Skip to content
Pexels Sora Shimazaki 5668882

Florida’s summary judgment standard has been well-settled for decades. One intermediate Florida District Court of Appeal has explained that under that standard, “The burden is on the moving party to demonstrate conclusively that the nonmoving party cannot prevail,” and that summary judgment is improper where “the record reflects the existence of any genuine issue of material fact, or the possibility of any issue, or if the record raises even the slightest doubt that an issue might exist[.]” Snyder v. Cheezem Development Corp., 373 So. 2d 719 (Fla. 2d DCA 1979) (emphasis supplied). As a result, summary judgments have been granted sparingly in Florida.

That is all about to change, as the Florida Supreme Court announced on New Year’s Eve it is amending the Florida rule of procedure governing summary judgment motions, Florida Rule of Civil Procedure 1.510. As amended, Florida’s summary judgment rule “shall be construed and applied in accordance with the federal summary judgment standard articulated in Celotex Corp. v. Catrett, 477 U.S. 317 (1986); Anderson v. Liberty Lobby, Inc., 477 U.S. 242 (1986); and Matsushita Elec. Indus. Co. v. Zenith Radio Corp., 475 U.S. 574 (1986).” The amended rule goes into effect on May 1, 2021.

The Florida Supreme Court did not engage in a stare decisis analysis when amending Florida’s summary judgment rule, but it did state that the amendment “align[s] Florida’s summary judgment standard with that of the federal courts and of the supermajority of states that have already adopted the federal summary judgment standard.” In re: Amendments to Florida Rule of Civil Procedure 1.510, Case No. SC20-1490 at *2 (Fla. Dec. 31, 2020).

The rule change should reduce Florida movants’ summary judgment burden. Significantly, movants will no longer be required “to conclusively negate an opposing party’s claim before the burden shifts to the nonmoving party.” See, Wendel v. Mease Hospital, Inc., 291 So. 3d 1000, 1001-02 (Fla. 2d DCA 2020) (citing Celotex Corp. v. Catrett, supra). Also, the amended standard will permit the trial court to “assess the proof and ‘where the record taken as a whole could not lead a rational trier of fact to find for the non-moving party, there is no genuine issue for trial.’ ” Lopez v. Wilsonart, LLC, 275 So. 3d 831, 834 n.1 (Fla. 5th DCA 2019) (quoting Matsushita Elec. Indus. Co. v. Zenith Radio Corp., 475 U.S. at 587). These changes should result in more Florida claims and affirmative defenses being resolved at least in part by summary judgment.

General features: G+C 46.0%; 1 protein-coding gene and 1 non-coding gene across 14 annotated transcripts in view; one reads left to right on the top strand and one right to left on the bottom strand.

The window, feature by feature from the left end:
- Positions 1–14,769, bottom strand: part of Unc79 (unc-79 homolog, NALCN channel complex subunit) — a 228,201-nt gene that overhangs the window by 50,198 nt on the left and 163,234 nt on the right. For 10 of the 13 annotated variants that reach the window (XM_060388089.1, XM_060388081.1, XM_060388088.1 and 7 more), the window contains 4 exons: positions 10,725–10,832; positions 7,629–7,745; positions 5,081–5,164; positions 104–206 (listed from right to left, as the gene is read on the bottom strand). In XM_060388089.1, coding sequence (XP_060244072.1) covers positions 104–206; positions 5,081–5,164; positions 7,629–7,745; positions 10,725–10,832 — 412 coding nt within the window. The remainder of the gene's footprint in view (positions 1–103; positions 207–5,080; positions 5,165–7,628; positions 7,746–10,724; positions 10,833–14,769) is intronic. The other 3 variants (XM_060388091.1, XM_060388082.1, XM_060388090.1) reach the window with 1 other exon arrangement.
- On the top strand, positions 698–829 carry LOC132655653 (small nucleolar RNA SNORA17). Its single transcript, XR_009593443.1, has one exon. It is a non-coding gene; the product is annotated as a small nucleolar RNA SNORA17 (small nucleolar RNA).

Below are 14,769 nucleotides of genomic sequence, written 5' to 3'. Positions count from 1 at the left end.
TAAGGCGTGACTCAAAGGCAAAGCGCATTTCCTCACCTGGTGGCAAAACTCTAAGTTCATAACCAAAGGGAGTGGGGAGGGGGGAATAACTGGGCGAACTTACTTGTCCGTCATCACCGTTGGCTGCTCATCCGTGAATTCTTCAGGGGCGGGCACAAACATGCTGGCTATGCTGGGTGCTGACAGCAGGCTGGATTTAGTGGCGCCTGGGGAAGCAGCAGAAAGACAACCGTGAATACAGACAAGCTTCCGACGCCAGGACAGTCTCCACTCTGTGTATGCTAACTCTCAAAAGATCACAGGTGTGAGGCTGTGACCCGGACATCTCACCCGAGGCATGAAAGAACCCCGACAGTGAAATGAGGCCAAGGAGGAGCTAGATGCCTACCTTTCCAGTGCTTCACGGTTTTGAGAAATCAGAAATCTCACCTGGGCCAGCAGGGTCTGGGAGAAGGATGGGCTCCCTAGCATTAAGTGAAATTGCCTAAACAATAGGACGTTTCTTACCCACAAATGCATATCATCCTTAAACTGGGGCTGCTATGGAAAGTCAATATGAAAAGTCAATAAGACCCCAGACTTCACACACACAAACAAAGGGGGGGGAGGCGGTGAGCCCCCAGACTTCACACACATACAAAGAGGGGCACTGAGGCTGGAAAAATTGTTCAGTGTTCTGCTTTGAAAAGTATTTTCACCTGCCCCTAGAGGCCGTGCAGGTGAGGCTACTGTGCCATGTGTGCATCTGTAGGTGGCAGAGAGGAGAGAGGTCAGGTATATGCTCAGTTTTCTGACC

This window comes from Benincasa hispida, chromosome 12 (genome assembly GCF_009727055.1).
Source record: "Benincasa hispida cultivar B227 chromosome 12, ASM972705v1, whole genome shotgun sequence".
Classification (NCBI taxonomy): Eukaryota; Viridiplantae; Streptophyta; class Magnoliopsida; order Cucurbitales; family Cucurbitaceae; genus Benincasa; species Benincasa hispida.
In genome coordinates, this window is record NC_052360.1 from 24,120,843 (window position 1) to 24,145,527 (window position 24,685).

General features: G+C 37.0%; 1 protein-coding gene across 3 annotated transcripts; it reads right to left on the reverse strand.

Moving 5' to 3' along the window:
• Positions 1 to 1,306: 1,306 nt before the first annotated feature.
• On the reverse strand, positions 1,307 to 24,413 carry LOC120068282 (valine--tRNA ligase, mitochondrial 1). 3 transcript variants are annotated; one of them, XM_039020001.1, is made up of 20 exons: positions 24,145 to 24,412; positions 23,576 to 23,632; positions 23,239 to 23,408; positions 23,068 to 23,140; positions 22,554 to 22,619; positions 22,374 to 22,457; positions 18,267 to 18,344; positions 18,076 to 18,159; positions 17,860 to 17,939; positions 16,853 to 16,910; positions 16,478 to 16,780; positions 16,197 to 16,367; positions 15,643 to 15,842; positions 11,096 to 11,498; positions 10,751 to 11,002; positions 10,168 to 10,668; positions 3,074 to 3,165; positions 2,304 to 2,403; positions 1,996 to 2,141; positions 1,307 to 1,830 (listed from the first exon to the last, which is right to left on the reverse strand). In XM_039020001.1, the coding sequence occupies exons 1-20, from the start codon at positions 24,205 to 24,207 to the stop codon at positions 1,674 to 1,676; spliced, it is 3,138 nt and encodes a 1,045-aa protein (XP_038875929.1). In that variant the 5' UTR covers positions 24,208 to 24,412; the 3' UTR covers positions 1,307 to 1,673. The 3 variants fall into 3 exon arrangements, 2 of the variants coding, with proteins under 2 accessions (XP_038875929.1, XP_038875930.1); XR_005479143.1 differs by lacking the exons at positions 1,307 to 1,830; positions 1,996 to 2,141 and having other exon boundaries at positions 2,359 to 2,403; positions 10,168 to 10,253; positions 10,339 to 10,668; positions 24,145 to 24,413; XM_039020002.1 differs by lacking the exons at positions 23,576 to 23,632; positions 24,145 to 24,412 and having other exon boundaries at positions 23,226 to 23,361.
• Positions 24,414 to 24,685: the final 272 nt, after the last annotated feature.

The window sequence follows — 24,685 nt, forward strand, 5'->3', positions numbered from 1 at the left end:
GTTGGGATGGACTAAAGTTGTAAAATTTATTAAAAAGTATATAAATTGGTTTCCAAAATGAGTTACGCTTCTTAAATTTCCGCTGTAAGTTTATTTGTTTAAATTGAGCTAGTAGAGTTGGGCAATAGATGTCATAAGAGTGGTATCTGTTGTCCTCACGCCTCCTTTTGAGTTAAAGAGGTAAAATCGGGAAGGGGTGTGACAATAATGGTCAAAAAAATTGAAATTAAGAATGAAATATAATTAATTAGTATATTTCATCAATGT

The Florida Supreme Court has not yet expressly stated how or whether the rule change will apply to existing cases. But generally, in Florida, procedural or remedial changes “are to be applied retrospectively and are to be applied to pending cases.” Alamo Rent-a-Car, Inc. v. Mancusi, 632 So. 2d 1352, 1358 (Fla. 1994). Also, in a companion case, the Florida Supreme Court noted that it was affirming the reversal of a defendant’s summary judgment under the old Florida standard “without prejudice to the [movant’s] ability to seek summary judgment under Florida’s new summary judgment standard, once our rule amendment takes effect.” Wilsonart, LLC v. Lopez, No. SC19-1336 (Fla. Dec. 31, 2020). Accordingly, Florida attorneys should be prepared to have this rule change apply to all cases, even cases that have been pending for years, on May 1, 2021.

This Post Has 0 Comments

Leave a Reply

richard asfar

Richard N. “Ric” Asfar is an AV-rated civil litigator and appellate advocate with over a dozen years of experience. He has represented individuals, government entities, and businesses of all sizes in a wide range of matters in Florida and California. As an admitted “law geek” who has read thousands of published opinions, Ric uses his in-depth knowledge of the finer points of law to successfully advance his clients’ objectives.